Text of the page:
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Toilet Talk

INDONESIA | Thursday, 15 November 2007 | Views [9605] | Comments [1]

My kamar kecil in Padangbai (note soggy TP)

My kamar kecil in Padangbai (note soggy TP)

No trip journal is complete without a discussion of the diversity of cultural traditions around that all-important human institution: the bathroom.  I have received no formal training in the analysis of bathroom rituals and traditions, and what I offer here is based solely upon personal experience and inference.  No direct observations of Actual Indonesians using Actual Indonesian Bathrooms were conducted, for the sake of modesty, privacy, and my own delicate sensibilities.


The typical bathroom is composed of a squat toilet made of molded plastic, composed of two foot pads and a curvy round bit leading to a hole in the middle (leading where I do not what to know).  I first saw and experienced the squat toilet in France, and I still remain confused as to whether one should face outwards or inwards while using it.  I’ve tried it both ways and I seem to have spatter issues no matter what, the elimination of which is the true advantage of sit-upon toilets, in my humble opinion.  If anyone has any advice to offer, I’d be most grateful. 

The squat toilets here do not flush, and therefore are accompanied by a small water tank, made of tile, built over a water tap.  A scoop bucket is floating inside.  One is supposed to scoop water from the tank and use it to clean oneself, and this water flow also manually flushes the toilet at the same time.  So, clean body parts, clean squat toilet, everyone’s happy.  Forgive me for my Western-ness, but I just wonder about the wetness issue, since toilet paper is usually not part of the deal.


Then, especially in tourist areas, you have the hybrid Western/Indonesian toilet situation which seeks to appease both Indonesian and Western users.  Sometimes this is a flush toilet with a little hose with a water sprayer attachment (like in US kitchen sinks) next to it.  Sometimes it’s a flush toilet with a bucket of water and scoop next to it.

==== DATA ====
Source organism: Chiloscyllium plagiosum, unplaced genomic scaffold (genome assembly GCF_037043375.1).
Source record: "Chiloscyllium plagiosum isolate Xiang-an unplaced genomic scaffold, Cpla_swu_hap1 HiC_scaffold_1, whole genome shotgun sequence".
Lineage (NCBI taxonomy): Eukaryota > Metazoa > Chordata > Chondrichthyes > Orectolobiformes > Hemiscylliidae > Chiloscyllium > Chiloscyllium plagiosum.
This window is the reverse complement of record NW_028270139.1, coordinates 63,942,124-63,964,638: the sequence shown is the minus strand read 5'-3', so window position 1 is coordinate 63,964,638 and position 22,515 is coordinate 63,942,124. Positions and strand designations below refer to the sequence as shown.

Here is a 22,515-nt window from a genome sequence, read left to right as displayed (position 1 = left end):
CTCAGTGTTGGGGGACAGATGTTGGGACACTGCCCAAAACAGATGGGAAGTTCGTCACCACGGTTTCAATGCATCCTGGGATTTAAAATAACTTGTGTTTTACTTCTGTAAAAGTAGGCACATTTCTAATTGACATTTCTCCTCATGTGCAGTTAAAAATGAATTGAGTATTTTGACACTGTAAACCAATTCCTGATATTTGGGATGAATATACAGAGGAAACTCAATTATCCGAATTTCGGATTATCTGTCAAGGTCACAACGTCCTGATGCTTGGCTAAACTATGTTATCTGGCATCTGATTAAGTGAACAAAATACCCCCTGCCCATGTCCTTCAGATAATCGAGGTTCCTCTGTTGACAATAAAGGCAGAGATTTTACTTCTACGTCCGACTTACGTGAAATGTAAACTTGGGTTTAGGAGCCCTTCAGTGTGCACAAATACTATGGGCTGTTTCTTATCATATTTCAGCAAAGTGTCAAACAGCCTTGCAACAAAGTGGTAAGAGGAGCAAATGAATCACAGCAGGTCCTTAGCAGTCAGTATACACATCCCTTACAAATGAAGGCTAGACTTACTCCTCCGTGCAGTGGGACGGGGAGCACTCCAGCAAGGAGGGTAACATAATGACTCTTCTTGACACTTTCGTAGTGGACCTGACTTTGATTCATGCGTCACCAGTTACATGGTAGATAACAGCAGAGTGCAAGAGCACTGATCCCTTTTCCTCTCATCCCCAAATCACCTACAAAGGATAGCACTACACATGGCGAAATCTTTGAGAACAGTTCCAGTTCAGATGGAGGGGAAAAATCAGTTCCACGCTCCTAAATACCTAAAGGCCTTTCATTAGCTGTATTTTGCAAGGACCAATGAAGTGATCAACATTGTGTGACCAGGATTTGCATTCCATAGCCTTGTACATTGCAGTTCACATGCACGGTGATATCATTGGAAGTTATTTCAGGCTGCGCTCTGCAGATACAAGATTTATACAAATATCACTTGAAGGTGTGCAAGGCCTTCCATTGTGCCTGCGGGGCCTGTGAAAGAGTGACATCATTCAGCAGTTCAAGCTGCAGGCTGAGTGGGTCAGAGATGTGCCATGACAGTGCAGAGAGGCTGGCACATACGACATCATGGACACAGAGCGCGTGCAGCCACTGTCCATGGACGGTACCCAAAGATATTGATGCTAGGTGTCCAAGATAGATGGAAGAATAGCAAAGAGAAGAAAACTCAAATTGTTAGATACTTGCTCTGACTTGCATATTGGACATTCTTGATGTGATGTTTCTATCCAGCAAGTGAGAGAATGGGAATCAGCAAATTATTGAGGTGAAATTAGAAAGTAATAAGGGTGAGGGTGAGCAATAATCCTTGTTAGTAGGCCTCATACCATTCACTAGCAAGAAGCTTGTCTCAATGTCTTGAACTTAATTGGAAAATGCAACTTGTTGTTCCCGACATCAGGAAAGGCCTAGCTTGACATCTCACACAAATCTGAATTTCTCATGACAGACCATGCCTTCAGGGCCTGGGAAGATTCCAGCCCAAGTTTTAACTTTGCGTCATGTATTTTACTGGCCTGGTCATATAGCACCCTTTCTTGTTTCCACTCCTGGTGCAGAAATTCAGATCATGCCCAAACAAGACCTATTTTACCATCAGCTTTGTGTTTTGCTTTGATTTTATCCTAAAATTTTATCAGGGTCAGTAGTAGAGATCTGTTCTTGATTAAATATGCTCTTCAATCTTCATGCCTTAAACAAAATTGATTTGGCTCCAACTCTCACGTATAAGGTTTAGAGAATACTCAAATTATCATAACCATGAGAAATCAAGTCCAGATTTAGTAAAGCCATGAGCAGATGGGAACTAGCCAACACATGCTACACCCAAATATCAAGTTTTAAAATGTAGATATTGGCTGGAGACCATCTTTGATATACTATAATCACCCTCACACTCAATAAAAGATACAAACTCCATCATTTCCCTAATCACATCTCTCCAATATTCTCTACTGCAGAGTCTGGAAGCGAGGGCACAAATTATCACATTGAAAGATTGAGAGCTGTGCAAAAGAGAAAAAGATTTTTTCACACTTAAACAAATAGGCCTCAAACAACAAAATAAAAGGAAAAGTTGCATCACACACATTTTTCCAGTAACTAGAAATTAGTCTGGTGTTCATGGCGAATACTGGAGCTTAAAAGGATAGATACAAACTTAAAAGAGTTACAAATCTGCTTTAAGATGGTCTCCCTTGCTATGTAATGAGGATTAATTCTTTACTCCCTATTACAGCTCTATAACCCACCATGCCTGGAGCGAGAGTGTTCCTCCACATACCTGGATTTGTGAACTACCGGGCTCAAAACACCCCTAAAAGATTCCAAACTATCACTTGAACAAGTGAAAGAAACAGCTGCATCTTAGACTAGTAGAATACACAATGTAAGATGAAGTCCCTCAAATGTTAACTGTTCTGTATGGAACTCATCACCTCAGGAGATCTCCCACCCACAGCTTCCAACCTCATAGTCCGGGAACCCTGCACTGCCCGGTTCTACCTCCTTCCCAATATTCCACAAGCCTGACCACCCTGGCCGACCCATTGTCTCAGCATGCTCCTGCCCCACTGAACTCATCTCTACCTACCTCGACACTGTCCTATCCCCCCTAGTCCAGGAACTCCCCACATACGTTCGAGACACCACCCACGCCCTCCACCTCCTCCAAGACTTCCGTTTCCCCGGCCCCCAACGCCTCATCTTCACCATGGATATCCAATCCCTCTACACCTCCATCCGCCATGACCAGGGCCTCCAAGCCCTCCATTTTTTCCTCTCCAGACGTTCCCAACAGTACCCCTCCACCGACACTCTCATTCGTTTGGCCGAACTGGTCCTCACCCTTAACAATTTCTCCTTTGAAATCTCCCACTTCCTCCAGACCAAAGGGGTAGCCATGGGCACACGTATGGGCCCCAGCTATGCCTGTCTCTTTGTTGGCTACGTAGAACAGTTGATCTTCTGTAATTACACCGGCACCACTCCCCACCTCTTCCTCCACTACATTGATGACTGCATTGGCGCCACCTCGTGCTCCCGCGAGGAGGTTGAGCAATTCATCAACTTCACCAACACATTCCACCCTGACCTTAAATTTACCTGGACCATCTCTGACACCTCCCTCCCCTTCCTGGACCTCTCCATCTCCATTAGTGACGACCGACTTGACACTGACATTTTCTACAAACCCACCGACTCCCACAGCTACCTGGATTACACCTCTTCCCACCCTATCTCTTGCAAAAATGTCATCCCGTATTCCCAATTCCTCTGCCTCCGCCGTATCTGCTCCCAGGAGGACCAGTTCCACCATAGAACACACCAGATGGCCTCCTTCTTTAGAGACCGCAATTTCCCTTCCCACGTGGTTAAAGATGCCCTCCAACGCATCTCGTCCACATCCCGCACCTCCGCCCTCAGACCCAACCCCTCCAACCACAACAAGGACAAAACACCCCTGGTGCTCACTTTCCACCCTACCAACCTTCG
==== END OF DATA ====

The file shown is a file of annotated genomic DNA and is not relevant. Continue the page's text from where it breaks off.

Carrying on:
Sometimes the hybrid involves a non-flush toilet and a water tank.  The way it works is that you scoop water from the water tank and pour it in repeatedly until the toilet finally flushes itself.  There’s no toilet paper, so you also use the scoop to do the work of TP.  My most memorable experience with this set up was the night I spent in Padangbai.  My 60,000 rupiah/night accommodation did not include TP, so I bought some (conveniently sold by the guesthouse staff) for 3,000 rupiah (about 30 cents).  

Mid-way into my bathroom experience I realized the toilet did not flush and I would need to scoop water to do so.  The water tank was empty, so I turned on the tap.  Then I realized that my feet were getting wet, very wet.  The tank was cracked, so all the water was pouring out, flooding the bathroom floor.  In the rush to turn off the tap, I managed to knock my lovely new roll of toilet paper into the pool of water, leaving me with soggy toilet paper and thinking that perhaps that this was a sign from the Bathroom Gods: when in Bali, do as the Balinese.

Tags: bali, culture, minor mishaps, toilets



I love it - and I thought I was the only one who didn't know how to face w the French-style toilets.

Your picture and description brings me right back to Jakarta!

  Maria Nov 16, 2007 9:31 AM



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